Culture in Mind - An Enactivist Account: Not Cognitive Penetration But Cultural Permeation.Inês Hipólito, Daniel D. Hutto & Shaun Gallagher - forthcoming - In Laurence J. Kirmayer, Carol M. Worthman, Shinobu Kitayama, Robert Lemelson & Constance Cummings (eds.), Culture, mind, and brain: Emerging concepts, models, applications. New York, NY, USA:
    Advancing a radically enactive account of cognition, we provide arguments in favour of the possibility that cultural factors permeate rather than penetrate cognition, such that cognition extensively and transactionally incorporates cultural factors rather than there being any question of cultural factors having to break into the restricted confines of cognition. The paper reviews the limitations of two classical cognitivist, modularist accounts of cognition and a revisionary, new order variant of cognitivism – a Predictive Processing account of Cognition, or PPC. It (...)
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  41. Philosophical Antecedents of Situated Cognition.Shaun Gallagher - 2009 - In Murat Aydede & P. Robbins (eds.), The Cambridge Handbook of Situated Cognition. Cambridge: Cambridge University Press. pp. 35--53.
  42. Making Enactivism Even More Embodied.Shaun Gallagher & Matthew Bower - 2013 - Avant: Trends in Interdisciplinary Studies (2):232-247.
    The full scope of enactivist approaches to cognition includes not only a focus on sensory-motor contingencies and physical affordances for action, but also an emphasis on affective factors of embodiment and intersubjective affordances for social interaction. This strong conception of embodied cognition calls for a new way to think about the role of the brain in the larger system of brain-body-environment. We ask whether recent work on predictive coding offers a way to think about brain function in an enactive system, (...)
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  43.  93
    Self-Reference and Schizophrenia: A Cognitive Model of Immunity to Error Through Misidentification.Shaun Gallagher - 2000 - In Dan Zahavi (ed.), Exploring the Self: Philosophical and Psychopathological Perspectives on Self-Experience. John Benjamins. pp. 203--239.
  44. Mutual Enlightenment: Recent Phenomenology in Cognitive Science.Shaun Gallagher - 1997 - Journal of Consciousness Studies 4 (3):195-214.
    The term phenomenology can be used in a generic sense to cover a variety of areas related to the problem of consciousness. In this sense it is a title that ranges over issues pertaining to first-person or subjective experience, qualia, and what has become known as "the hard problem" (Chalmers 1995). The term is sometimes used even more generally to signify a variety of approaches to studying such issues, including contemplative, meditative, and mystical studies, and transpersonal psychology.(1) Within the disciplines (...)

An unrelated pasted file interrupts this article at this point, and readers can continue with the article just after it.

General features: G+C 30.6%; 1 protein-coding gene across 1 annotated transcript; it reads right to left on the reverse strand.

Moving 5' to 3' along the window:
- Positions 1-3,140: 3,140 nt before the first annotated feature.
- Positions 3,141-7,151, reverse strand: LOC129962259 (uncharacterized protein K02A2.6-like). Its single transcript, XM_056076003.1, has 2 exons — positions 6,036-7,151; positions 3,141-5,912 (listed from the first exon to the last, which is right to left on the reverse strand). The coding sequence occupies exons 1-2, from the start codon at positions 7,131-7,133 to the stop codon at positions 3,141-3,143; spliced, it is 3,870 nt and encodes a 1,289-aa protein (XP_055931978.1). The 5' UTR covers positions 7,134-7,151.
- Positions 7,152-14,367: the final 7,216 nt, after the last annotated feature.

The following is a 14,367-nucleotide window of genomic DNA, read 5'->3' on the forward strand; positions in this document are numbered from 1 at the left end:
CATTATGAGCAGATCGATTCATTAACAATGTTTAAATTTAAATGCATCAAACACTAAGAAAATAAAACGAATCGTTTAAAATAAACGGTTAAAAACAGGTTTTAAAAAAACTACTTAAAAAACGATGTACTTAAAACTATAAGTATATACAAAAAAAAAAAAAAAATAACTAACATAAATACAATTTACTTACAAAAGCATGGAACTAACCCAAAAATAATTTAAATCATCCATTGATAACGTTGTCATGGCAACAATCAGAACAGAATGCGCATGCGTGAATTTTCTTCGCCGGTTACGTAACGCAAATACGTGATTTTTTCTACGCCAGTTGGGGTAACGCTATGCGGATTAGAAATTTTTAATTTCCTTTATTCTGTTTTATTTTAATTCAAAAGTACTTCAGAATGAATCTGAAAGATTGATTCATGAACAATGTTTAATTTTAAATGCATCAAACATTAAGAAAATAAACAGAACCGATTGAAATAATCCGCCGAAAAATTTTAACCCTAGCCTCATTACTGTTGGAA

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  45. Bodily Affects as Prenoetic Elements in Enactive Perception.Matt Bower & Shaun Gallagher - 2013 - Phenomenology and Mind 4 (1):78-93.
    In this paper we attempt to advance the enactive discourse on perception by highlighting the role of bodily affects as prenoetic constraints on perceptual experience. Enactivists argue for an essential connection between perception and action, where action primarily means skillful bodily intervention in one’s surroundings. Analyses of sensory-motor contingencies (as in Noë 2004) are important contributions to the enactive account. Yet this is an incomplete story since sensory-motor contingencies are of no avail to the perceiving agent without motivational pull in (...)
     
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  46. Delusional Realities.Shaun Gallagher - 2009 - In Matthew Broome & Lisa Bortolotti (eds.), Psychiatry as Cognitive Neuroscience: Philosophical Perspectives. Oxford University Press.
     
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  47. Joint Attention in Joint Action.Anika Fiebich & Shaun Gallagher - 2013 - Philosophical Psychology 26 (4):571-87.
    In this paper, we investigate the role of intention and joint attention in joint actions. Depending on the shared intentions the agents have, we distinguish between joint path-goal actions and joint final-goal actions. We propose an instrumental account of basic joint action analogous to a concept of basic action and argue that intentional joint attention is a basic joint action. Furthermore, we discuss the functional role of intentional joint attention for successful cooperation in complex joint actions. Anika Fiebich is PhD (...)
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  48. Body Schema and Intentionality.Shaun Gallagher - 1995 - In Jose Luis Bermudez, Anthony J. Marcel & Naomi M. Eilan (eds.), The Body and the Self. MIT Press. pp. 225--244.
  49.  34
    The Extended Mind: State of the Question.Shaun Gallagher - 2018 - Southern Journal of Philosophy 56 (4):421-447.
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  50. The Overextended Mind.Shaun Gallagher - 2012 - Versus 113:57-68.
    Clark and Chalmers [1998] introduced the concept of the extended mind, in part to move beyond the standard Cartesian idea that cognition is something that happens in a private mental space, "in the head." In this paper I want to pursue a liberal interpretation of this idea, extending the mind to include processes that occur within social and cultural institutions. At the same time I want to address some concerns that have been raised about whether such..